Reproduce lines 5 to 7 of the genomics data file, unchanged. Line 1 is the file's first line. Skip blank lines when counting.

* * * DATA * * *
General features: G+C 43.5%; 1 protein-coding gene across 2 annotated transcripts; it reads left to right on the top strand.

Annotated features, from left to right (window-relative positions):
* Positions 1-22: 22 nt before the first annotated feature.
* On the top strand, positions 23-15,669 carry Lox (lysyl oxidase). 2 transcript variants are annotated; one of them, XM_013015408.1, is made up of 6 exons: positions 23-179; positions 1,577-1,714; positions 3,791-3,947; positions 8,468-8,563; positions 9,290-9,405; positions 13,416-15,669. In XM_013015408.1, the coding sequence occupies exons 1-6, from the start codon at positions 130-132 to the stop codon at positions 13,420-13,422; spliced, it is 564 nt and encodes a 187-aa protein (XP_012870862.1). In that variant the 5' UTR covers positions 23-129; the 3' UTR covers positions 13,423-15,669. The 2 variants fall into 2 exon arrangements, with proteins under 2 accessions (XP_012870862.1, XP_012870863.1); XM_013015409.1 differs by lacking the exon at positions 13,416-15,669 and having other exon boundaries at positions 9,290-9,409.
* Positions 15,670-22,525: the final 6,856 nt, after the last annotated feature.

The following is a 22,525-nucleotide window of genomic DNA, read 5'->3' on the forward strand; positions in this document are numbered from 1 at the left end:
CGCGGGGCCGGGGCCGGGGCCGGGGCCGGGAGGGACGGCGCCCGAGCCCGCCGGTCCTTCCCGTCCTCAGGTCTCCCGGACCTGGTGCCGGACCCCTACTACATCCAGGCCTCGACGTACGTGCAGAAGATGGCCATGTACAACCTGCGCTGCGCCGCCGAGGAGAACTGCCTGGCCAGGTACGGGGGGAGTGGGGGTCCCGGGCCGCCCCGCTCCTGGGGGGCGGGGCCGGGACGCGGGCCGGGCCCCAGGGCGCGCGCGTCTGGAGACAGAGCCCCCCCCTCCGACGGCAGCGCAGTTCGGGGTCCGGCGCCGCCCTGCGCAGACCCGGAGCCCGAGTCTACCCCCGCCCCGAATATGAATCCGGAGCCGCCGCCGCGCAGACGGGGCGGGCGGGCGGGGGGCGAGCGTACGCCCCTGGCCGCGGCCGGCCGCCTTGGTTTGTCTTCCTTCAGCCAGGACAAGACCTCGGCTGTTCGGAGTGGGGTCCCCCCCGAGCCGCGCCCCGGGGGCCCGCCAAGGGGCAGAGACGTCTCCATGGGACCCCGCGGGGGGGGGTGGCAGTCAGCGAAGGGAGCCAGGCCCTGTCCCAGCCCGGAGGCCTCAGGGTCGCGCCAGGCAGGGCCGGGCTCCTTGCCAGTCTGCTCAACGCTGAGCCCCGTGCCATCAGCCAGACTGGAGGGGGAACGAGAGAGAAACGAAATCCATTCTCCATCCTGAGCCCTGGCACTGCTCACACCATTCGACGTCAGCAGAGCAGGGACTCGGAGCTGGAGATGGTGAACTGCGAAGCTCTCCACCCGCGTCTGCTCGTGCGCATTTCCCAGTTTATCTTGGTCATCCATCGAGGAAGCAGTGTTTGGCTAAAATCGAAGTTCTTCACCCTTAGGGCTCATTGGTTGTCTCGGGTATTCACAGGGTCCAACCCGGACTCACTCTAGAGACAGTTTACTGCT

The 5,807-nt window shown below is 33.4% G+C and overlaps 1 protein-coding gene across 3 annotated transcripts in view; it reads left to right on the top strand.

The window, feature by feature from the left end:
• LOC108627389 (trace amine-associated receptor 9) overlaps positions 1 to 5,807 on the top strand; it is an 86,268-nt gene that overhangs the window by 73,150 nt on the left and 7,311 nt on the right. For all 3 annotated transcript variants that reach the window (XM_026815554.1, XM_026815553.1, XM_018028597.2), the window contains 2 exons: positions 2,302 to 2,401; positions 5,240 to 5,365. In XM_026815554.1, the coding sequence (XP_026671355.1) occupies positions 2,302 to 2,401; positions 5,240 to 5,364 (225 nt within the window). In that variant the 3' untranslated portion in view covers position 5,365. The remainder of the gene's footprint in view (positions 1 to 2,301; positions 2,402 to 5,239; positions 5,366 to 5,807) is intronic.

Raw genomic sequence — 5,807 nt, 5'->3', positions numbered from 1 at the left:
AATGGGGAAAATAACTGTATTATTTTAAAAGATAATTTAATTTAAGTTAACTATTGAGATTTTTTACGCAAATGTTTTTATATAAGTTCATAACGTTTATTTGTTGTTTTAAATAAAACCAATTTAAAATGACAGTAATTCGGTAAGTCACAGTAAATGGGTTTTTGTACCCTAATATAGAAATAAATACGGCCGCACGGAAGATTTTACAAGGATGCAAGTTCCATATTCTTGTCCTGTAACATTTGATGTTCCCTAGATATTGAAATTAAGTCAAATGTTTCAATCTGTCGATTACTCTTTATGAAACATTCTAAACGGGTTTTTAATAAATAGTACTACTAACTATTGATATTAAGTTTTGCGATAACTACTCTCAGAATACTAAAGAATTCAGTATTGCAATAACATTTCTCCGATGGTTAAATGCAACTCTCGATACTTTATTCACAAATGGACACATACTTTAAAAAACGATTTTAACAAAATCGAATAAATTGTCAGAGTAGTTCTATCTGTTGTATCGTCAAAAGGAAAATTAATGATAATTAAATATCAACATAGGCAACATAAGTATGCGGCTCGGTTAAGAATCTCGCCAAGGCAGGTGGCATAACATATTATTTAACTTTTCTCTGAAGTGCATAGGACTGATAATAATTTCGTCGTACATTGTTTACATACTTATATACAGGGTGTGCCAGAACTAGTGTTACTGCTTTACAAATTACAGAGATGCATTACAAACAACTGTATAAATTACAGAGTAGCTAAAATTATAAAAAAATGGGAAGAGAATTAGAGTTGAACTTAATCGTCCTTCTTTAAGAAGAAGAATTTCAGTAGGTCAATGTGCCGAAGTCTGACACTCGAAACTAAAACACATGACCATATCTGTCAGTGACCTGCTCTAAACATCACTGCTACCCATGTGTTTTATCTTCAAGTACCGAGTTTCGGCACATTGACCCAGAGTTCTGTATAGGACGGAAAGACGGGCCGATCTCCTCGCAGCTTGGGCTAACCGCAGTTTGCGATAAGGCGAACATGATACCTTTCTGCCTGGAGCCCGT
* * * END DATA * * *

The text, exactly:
* Positions 15,670-22,525: the final 6,856 nt, after the last annotated feature.

The following is a 22,525-nucleotide window of genomic DNA, read 5'->3' on the forward strand; positions in this document are numbered from 1 at the left end:
CGCGGGGCCGGGGCCGGGGCCGGGGCCGGGAGGGACGGCGCCCGAGCCCGCCGGTCCTTCCCGTCCTCAGGTCTCCCGGACCTGGTGCCGGACCCCTACTACATCCAGGCCTCGACGTACGTGCAGAAGATGGCCATGTACAACCTGCGCTGCGCCGCCGAGGAGAACTGCCTGGCCAGGTACGGGGGGAGTGGGGGTCCCGGGCCGCCCCGCTCCTGGGGGGCGGGGCCGGGACGCGGGCCGGGCCCCAGGGCGCGCGCGTCTGGAGACAGAGCCCCCCCCTCCGACGGCAGCGCAGTTCGGGGTCCGGCGCCGCCCTGCGCAGACCCGGAGCCCGAGTCTACCCCCGCCCCGAATATGAATCCGGAGCCGCCGCCGCGCAGACGGGGCGGGCGGGCGGGGGGCGAGCGTACGCCCCTGGCCGCGGCCGGCCGCCTTGGTTTGTCTTCCTTCAGCCAGGACAAGACCTCGGCTGTTCGGAGTGGGGTCCCCCCCGAGCCGCGCCCCGGGGGCCCGCCAAGGGGCAGAGACGTCTCCATGGGACCCCGCGGGGGGGGGTGGCAGTCAGCGAAGGGAGCCAGGCCCTGTCCCAGCCCGGAGGCCTCAGGGTCGCGCCAGGCAGGGCCGGGCTCCTTGCCAGTCTGCTCAACGCTGAGCCCCGTGCCATCAGCCAGACTGGAGGGGGAACGAGAGAGAAACGAAATCCATTCTCCATCCTGAGCCCTGGCACTGCTCACACCATTCGACGTCAGCAGAGCAGGGACTCGGAGCTGGAGATGGTGAACTGCGAAGCTCTCCACCCGCGTCTGCTCGTGCGCATTTCCCAGTTTATCTTGGTCATCCATCGAGGAAGCAGTGTTTGGCTAAAATCGAAGTTCTTCACCCTTAGGGCTCATTGGTTGTCTCGGGTATTCACAGGGTCCAACCCGGACTCACTCTAGAGACAGTTTACTGCT